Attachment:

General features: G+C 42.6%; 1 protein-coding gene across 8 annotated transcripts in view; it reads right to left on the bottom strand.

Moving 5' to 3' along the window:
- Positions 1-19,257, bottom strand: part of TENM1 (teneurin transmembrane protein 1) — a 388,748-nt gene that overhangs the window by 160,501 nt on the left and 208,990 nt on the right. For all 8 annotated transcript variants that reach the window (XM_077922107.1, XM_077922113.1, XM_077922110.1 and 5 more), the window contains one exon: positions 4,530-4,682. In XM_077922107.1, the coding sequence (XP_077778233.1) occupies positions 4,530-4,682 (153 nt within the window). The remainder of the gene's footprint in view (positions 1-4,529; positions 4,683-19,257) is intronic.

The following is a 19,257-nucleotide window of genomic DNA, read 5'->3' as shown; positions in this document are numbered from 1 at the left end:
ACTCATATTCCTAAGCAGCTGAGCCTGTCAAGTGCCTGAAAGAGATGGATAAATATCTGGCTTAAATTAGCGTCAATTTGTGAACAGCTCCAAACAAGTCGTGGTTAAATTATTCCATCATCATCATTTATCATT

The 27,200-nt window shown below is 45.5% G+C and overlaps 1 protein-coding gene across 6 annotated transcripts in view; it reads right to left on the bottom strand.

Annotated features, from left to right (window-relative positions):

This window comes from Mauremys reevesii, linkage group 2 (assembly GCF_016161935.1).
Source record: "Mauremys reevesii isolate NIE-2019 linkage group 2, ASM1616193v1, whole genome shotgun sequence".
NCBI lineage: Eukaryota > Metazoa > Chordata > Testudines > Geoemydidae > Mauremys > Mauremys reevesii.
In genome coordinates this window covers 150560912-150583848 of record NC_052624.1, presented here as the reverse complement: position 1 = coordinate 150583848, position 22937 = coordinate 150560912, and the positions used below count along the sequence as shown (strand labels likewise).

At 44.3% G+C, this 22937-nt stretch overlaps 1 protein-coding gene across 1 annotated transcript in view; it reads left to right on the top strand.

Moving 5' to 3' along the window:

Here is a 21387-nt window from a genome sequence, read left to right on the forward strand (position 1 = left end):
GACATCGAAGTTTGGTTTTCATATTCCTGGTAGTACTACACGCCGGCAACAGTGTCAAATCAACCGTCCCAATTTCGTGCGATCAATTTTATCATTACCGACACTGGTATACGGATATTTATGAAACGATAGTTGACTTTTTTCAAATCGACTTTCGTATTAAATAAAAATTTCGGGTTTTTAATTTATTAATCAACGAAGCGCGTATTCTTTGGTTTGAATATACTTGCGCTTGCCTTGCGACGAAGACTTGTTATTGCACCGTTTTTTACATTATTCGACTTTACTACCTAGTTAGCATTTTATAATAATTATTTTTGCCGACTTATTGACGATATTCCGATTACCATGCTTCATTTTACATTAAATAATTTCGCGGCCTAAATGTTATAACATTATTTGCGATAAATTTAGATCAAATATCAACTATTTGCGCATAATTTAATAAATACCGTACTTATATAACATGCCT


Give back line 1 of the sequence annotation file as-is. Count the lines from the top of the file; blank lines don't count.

General features: G+C 42.6%; 1 protein-coding gene across 8 annotated transcripts in view; it reads right to left on the bottom strand.